I know JRjr USED to be awesome, but I just don’t see it any more.

    On the other hand, I am LOVING that MAN-THING is appearing all over the place!
    THUNDERBOLTS is a GREAT new title! Well written and beautiful to look at!
    It would have been my vote for favorite ongoing in your survey, if it wasn’t only 2-issues into the run.

    That said, Manny is also going to be in TOMB of TERROR # 1 and SUPER HERO SQUAD # 10 released for Halloween.
    If only Marvel would make October MAN-THING MONTH and have him be in EVERY comic they publish, and also make about 10 special NEW series (one-shots, minis, whatev), I’d buy ’em all!
    Manny has been featured heavily lately, even alongside DEADPOOL, so… that got me to buy ‘Pool books.

    As long as DC doesn’t follow suit and stink up the waters with their “Swamp Thing” mess, that would leave the comic buyin’ public with more than enough murky goodness to satisfy their boggy desires.

    That’s all for me.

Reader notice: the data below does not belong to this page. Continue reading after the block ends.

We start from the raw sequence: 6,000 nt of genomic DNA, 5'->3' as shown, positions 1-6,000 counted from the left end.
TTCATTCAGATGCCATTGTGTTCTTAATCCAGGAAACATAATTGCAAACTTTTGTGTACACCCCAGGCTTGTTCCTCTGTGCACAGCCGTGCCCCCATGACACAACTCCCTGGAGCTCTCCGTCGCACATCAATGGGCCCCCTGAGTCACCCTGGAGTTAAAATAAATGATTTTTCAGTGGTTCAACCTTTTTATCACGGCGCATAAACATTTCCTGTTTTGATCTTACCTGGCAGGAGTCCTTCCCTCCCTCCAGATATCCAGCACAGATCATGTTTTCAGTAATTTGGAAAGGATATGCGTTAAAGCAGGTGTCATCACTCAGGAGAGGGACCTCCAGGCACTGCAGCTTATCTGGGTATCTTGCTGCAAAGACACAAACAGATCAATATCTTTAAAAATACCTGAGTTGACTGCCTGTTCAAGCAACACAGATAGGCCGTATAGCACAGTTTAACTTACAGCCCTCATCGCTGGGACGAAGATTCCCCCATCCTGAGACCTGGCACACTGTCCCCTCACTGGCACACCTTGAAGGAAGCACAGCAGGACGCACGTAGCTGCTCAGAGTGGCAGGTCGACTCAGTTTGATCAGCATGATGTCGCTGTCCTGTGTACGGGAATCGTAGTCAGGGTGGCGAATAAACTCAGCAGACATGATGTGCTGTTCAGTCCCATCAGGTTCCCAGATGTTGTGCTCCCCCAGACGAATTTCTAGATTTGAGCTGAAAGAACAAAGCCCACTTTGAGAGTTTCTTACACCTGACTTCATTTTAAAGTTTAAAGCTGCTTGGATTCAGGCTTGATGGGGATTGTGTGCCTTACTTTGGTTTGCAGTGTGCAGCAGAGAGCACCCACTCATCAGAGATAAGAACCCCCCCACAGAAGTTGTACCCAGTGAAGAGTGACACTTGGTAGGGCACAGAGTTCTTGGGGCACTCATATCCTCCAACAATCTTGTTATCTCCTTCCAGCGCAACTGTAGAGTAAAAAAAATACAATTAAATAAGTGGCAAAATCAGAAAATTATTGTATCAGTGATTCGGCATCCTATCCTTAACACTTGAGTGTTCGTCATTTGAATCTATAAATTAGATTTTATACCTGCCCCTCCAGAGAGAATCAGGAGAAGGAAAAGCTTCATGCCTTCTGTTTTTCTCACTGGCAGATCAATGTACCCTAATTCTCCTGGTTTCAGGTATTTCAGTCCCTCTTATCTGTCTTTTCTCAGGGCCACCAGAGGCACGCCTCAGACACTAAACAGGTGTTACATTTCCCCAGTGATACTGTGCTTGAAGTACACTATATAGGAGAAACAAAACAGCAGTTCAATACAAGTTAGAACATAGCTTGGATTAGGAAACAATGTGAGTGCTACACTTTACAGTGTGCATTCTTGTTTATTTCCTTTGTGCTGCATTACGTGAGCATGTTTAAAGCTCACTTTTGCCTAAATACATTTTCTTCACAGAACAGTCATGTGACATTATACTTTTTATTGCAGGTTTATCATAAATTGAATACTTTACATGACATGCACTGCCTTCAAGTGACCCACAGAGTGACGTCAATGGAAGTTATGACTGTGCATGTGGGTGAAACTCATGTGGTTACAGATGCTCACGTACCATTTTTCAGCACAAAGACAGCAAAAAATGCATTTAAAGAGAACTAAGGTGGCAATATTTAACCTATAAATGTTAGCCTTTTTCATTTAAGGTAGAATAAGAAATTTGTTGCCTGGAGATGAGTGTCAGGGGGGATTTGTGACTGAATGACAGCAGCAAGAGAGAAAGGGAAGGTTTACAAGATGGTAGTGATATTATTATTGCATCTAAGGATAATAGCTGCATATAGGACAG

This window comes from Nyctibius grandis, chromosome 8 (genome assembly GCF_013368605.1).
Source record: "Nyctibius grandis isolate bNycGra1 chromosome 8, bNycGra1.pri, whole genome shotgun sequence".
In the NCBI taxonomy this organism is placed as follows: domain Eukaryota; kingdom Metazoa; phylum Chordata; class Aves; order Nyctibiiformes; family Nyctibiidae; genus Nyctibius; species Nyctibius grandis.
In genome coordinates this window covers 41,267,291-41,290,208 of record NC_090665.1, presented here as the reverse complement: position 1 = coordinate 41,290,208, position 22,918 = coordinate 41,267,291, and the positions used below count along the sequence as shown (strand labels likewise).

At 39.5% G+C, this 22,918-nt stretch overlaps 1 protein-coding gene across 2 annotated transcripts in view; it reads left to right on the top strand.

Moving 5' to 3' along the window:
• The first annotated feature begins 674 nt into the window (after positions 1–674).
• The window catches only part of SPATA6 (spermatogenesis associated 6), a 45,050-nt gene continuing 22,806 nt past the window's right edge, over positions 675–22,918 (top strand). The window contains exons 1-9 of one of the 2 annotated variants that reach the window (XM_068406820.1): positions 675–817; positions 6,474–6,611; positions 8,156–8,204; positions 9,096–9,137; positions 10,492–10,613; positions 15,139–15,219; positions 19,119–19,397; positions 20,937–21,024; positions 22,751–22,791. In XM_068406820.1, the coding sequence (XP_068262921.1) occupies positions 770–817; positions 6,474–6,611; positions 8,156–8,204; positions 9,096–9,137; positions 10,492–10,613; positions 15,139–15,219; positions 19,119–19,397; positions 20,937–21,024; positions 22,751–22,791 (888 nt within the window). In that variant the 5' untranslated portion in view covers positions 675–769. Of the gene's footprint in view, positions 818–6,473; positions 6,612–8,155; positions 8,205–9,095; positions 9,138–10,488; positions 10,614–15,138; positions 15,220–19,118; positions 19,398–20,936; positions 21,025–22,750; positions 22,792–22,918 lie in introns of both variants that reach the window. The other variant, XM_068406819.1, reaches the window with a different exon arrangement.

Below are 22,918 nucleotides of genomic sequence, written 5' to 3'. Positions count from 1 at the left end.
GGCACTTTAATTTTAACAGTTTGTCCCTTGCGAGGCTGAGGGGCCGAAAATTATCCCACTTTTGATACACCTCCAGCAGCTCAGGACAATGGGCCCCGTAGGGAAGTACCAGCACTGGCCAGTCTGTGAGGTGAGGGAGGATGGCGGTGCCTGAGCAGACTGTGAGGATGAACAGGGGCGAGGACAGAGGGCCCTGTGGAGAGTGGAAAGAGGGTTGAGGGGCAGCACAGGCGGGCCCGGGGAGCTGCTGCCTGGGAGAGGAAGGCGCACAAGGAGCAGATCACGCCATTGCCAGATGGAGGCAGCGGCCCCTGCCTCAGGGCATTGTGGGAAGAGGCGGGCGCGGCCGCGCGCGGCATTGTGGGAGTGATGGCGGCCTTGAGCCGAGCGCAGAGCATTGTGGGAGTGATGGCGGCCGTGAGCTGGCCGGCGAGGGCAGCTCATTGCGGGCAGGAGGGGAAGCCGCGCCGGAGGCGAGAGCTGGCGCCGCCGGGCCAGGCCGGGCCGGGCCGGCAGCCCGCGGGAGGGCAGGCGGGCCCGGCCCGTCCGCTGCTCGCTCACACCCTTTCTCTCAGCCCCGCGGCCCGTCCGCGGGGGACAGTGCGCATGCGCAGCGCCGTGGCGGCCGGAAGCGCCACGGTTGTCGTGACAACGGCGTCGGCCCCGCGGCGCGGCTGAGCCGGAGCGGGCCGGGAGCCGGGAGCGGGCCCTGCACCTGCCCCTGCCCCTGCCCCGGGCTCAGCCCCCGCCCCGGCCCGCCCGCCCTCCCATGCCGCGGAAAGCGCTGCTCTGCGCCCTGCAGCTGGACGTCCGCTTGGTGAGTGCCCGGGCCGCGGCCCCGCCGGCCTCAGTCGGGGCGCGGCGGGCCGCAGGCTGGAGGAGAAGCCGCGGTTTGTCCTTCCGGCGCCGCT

“Mr. Crankypants… OUT!”

  • Tom K Mason says:

    I’m marketing’s problem, I guess. I bought the Merc With A Mouth run because it was written by Victor Gischler – whose books I love (he’s got a new one out called The Deputy that I can’t wait to read). I loved MWAM, too, but it didn’t make me rush out and buy non-Gischler Deadpool comics.

    @Mike: “These could all be the greatest books ever, but if the market is getting flooded with too many seemingly similar books, they all suffer.”

    Speaking as a sometime practitioner of that particular school of publishing, that’s very true. But there’s also a magic number that for a while makes it a win for the publisher. If you have one Deadpool book selling (and I’m making all these numbers up as I go along) 35,000 copies and you create a spin-off, the first one might drop to 32,000 and the spin-off might sell 30,000 after the first issue drop-off, so instead of having one 35,000 seller, you’ve added a book to the line that probably sells better than a brand new title might. If you add a third, you might be able to have three books selling a total of 80,000 copies where before you only had the one at 35,000. Your creative costs have tripled, but you’re still making bank on the sales.

    Also, since comic book publishing is entertainment driven, it never hurts to be able to walk into a pitch meeting to say that your character appears in three monthly titles that sell 80,000 units per month which is nearly 1 million per year. Just think of the ticket sales!